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A single quenching point for a fractional heat equation based on the Riemann-Liouville fractional derivative with a nonlinear concentrate source
- Wannika Sawangtong^{1, 3} and
- Panumart Sawangtong^{2}Email authorView ORCID ID profile
- Received: 28 December 2016
- Accepted: 19 June 2017
- Published: 29 June 2017
Abstract
This paper aims to study the quenching problem in a fractional heat equation with the Riemann-Liouville fractional derivative. The existence and uniqueness of a solution for the problem are obtained by transforming the problem to an equivalent integral equation. The condition for the quenching occurrence in a finite time is given. Furthermore, the quenching point set is shown.
Keywords
- quenching
- fractional heat equation
- Riemann-Liouville derivative
- existence and uniqueness
1 Introduction
The study of quenching problems for the initial-boundary value problem of parabolic type began in 1975 with a research paper of Kawarada [1], and since then, this topic has attracted much attention. Recently, many papers have studied quenching problems in PDEs (see [2–4] and [5] etc.).
Definition 1.1
A solution v of problem (1) is said to quench at the point \(x_{0}\) if there exists a positive time \(t_{q}\) such that the function \(v(x_{0},t) \rightarrow1^{-}\) and \(v_{t}(x_{0},t) \rightarrow\infty\) as \(t\rightarrow{t_{q}}\). If \(t_{q}\) is finite, then v is said to quench in a finite time. On the other hand, if \(t_{q}=\infty\), then v is said to quench in an infinite time. Furthermore, the set of all quenching points is called the quenching set.
For the reader’s convenience, we introduce some facts about fractional calculus. For details, one can see [6].
Definition 1.2
Definition 1.3
Definition 1.4
Lemma 1.1
- (1)
\(I_{t}^{\alpha} ( {}_{\mathrm{RL}}D_{t}^{\alpha }f(t) ) =f(t)\),
- (2)
\({}_{\mathrm{C}}D_{t}^{\alpha}f(t)=I_{t}^{1-\alpha}\frac{d}{dt}f(t)\).
In Section 2, we transform problem (1) into the equivalent Volterra integral equation. A unique nonnegative local solution of problem (1) is shown in Section 3. In Section 4, we prove that a solution of problem (1) quenches in a finite time. In the last section, we find the quenching set of problem (1).
2 An integral equation
To analyze equation (5), it is essential to know the properties of \(G_{\alpha}\). Various properties of \(G_{\alpha}\) can be derived from (2). By [9], it is seen that \(G_{\alpha}\) is positive, \(G_{\alpha}\) is continuously differentiable for \(t>0\), \(G_{\alpha}\) is decreasing with respect to t, \(\int_{0}^{t}G_{\alpha}(x,t-\tau;x_{0},0)\,d\tau\) is positive and \(\frac{d}{dt}\int_{0}^{t}G_{\alpha}(x,t-\tau ;x_{0},0)\,d\tau\) is positive.
3 Existence and uniqueness
In this section, we use the Banach fixed point theorem to show that the integral equation (5) has a unique continuous solution on the time interval \([0,t_{1}]\) for some \(t_{1}>0\).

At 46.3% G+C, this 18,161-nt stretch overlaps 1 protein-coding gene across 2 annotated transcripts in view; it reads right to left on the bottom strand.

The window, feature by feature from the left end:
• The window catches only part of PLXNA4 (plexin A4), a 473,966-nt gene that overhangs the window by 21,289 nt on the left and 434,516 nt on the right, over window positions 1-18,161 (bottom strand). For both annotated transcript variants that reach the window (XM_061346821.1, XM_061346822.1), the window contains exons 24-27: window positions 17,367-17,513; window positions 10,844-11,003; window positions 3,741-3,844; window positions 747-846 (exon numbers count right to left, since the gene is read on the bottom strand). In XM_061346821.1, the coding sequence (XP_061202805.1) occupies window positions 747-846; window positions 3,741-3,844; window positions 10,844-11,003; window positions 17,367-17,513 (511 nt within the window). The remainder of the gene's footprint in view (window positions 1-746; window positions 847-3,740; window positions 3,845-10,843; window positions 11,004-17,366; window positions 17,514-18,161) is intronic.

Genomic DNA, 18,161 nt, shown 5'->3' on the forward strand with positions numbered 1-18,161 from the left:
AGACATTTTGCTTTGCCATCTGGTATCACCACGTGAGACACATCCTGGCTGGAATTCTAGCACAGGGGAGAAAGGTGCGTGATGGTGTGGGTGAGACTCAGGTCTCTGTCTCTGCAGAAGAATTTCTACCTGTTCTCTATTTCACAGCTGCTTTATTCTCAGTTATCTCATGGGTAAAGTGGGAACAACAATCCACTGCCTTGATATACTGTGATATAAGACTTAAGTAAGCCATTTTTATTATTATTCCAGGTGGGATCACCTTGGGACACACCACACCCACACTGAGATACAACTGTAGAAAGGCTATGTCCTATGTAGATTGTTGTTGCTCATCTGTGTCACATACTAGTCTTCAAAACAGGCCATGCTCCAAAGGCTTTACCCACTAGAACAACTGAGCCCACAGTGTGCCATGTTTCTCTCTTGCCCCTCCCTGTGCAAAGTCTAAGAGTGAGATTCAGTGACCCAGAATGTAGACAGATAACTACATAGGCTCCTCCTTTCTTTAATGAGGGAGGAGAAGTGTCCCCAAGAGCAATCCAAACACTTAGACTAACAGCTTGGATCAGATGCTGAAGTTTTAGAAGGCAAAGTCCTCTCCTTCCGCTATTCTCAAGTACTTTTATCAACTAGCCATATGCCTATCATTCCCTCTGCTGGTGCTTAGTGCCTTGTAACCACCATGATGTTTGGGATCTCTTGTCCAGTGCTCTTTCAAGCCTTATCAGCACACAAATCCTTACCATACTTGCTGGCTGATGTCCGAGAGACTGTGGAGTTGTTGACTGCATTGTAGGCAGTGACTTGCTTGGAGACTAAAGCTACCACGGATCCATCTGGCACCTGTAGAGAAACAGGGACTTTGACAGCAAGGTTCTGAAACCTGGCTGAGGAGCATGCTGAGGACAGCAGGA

Theorem 3.1
There exists \(t_{1}>0\) such that the integral equation (5) has a unique nonnegative continuous solution v on the interval \([0,t_{1}]\) for any \(x \in[0,l]\).
Proof
- (1)
\(F:S_{R}\rightarrow S_{R}\) and
- (2)
F is a contraction mapping.
Therefore, the Banach fixed point theorem implies that F has a unique fixed point on \(S_{R}\). We can conclude that the integral equation (5) has a unique continuous solution v for any \((x,t)\in[0,l]\times[0,h]\). It follows by the positivity of \(G_{\alpha}\) and f that the solution v is positive. Hence, the proof of this theorem is completed. □
4 Finite time quenching
The following theorem shows that the solution v of the integral equation (5) quenches at the point \(x_{0}\).
Theorem 4.1
Let \([0,t_{q})\) be the maximum time interval such that the integral equation (5) has a continuously differentiable solution \(v(x,t)\) for any \((x,t)\in[0,l]\times[0,t_{q})\). If \(v(x_{0},t)\) converges to 1^{−} as t converges to \(t_{q}\), then \(v_{t}(x_{0},t)\) goes to ∞ as \(t\rightarrow{t_{q}}\).
Proof
We next give the condition that guarantees the occurrence of quenching in a finite time.
Theorem 4.2
There exists a finite time \(t^{*}\) such that the integral equation (5) has no continuous nonnegative solutions v with \(v(x,t)<1\) for every \(x \in[0,l]\) and for \(t>t^{*}\).
Proof
5 Single quenching point
The next theorem shows that the point \(x_{0}\) is the single quenching point.
Theorem 5.1
Assume that the solution \(v(x,t)\) of problem (1) attains, for \(t \in(0,t_{q})\), its maximum at \((x_{0},t)\). If \(v(x_{0},t)\) converges to 1^{−} as t approaches to \(t_{q}\), then v quenches at \(x_{0}\). Moreover, \(x_{0}\) is the single quenching point.
Proof
Declarations
Acknowledgements
This research was funded by The Thailand Research Fund (MRG5980119).
Open Access This article is distributed under the terms of the Creative Commons Attribution 4.0 International License (http://creativecommons.org/licenses/by/4.0/), which permits unrestricted use, distribution, and reproduction in any medium, provided you give appropriate credit to the original author(s) and the source, provide a link to the Creative Commons license, and indicate if changes were made.
Authors’ Affiliations
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